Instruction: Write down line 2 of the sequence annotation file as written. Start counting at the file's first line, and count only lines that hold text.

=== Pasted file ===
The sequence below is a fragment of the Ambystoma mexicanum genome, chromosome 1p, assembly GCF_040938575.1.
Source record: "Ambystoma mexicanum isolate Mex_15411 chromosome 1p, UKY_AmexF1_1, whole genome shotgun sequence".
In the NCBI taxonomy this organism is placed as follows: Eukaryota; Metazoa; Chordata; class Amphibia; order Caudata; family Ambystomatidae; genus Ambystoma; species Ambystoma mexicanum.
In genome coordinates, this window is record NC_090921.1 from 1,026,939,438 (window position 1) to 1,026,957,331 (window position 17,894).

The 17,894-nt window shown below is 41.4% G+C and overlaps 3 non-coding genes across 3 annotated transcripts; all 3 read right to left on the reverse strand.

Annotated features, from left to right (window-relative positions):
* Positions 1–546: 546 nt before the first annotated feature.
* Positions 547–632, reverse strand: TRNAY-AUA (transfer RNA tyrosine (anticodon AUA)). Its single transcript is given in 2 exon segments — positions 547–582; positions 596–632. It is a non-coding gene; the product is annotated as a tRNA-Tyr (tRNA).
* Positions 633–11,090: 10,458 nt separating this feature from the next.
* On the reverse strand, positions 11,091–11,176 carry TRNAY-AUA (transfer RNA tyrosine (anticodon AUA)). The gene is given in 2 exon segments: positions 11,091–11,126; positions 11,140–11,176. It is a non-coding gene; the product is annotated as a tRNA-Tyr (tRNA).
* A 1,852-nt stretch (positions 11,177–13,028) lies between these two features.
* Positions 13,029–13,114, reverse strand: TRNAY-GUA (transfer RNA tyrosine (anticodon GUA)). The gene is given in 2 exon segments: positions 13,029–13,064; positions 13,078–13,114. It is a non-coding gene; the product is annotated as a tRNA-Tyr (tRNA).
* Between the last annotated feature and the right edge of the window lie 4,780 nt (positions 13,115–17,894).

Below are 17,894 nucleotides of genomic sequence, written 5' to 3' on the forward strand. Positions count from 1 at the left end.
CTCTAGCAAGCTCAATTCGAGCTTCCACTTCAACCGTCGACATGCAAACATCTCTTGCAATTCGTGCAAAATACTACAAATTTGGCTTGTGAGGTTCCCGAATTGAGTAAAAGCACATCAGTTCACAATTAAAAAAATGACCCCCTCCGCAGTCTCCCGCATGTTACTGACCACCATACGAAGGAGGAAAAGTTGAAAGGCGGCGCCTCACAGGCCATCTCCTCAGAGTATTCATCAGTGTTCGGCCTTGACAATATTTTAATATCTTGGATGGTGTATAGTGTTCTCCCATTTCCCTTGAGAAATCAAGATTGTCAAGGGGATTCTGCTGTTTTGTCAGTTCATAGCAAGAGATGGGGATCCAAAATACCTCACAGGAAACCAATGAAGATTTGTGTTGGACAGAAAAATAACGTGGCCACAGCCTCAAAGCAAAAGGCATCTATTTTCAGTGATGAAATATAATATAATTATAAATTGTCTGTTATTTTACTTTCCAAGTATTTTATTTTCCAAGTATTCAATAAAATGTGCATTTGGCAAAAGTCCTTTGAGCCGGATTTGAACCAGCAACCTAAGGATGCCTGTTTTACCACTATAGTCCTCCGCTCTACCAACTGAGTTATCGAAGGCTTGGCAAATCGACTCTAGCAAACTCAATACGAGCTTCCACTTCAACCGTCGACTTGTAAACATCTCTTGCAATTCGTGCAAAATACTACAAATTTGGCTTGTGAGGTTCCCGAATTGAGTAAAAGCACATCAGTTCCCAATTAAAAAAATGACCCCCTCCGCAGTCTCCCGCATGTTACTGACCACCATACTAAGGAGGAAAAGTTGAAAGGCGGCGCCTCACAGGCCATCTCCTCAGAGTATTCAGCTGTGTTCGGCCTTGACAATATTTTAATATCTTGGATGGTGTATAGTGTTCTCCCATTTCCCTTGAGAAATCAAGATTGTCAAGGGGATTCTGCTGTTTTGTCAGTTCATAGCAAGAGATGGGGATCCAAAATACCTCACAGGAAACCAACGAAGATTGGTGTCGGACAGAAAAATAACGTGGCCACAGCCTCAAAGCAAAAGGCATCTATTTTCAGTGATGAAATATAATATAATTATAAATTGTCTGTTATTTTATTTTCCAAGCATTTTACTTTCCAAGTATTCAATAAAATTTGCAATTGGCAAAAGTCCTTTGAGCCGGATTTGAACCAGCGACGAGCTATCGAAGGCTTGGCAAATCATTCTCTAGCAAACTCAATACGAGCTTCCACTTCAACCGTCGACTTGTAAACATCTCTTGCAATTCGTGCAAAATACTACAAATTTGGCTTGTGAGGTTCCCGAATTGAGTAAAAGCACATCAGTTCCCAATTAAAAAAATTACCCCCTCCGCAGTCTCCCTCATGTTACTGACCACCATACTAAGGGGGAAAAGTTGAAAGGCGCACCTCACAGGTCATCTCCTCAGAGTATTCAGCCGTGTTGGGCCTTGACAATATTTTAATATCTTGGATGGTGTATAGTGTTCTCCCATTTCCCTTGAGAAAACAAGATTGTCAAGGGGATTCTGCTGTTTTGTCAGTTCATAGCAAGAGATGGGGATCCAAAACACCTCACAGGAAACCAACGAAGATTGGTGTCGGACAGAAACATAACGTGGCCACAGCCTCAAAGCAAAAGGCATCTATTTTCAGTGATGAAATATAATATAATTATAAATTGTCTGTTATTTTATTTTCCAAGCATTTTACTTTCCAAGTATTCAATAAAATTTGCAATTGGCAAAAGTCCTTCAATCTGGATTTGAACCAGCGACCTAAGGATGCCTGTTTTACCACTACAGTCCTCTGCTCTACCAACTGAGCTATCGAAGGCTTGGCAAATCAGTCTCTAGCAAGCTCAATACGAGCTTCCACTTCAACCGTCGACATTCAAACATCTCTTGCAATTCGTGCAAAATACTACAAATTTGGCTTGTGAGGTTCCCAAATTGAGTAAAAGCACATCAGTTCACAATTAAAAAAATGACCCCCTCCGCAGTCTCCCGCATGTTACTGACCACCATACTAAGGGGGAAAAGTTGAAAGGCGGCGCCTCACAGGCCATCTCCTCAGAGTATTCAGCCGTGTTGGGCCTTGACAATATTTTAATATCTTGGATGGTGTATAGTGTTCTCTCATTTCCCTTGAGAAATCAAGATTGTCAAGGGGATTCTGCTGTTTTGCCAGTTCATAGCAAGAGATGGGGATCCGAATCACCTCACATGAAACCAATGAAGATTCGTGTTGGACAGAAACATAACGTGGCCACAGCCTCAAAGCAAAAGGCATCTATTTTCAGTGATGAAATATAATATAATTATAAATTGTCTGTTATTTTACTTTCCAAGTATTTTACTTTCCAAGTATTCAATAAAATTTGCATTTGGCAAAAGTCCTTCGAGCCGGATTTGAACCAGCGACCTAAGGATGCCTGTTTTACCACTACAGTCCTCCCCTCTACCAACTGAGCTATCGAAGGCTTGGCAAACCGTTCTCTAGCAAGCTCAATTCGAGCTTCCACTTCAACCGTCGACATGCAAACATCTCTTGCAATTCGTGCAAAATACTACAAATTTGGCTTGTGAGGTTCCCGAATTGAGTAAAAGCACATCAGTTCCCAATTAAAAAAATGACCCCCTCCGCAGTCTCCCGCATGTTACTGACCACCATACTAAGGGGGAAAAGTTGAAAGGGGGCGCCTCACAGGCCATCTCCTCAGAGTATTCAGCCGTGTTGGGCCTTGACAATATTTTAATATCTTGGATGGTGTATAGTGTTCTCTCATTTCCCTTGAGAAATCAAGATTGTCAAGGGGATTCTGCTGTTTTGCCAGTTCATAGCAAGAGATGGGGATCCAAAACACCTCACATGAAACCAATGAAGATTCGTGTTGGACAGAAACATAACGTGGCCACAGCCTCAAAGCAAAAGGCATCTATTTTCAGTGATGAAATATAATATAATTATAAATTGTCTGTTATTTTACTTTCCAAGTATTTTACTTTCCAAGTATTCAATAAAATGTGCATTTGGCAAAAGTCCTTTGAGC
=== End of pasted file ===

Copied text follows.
Source record: "Ambystoma mexicanum isolate Mex_15411 chromosome 1p, UKY_AmexF1_1, whole genome shotgun sequence".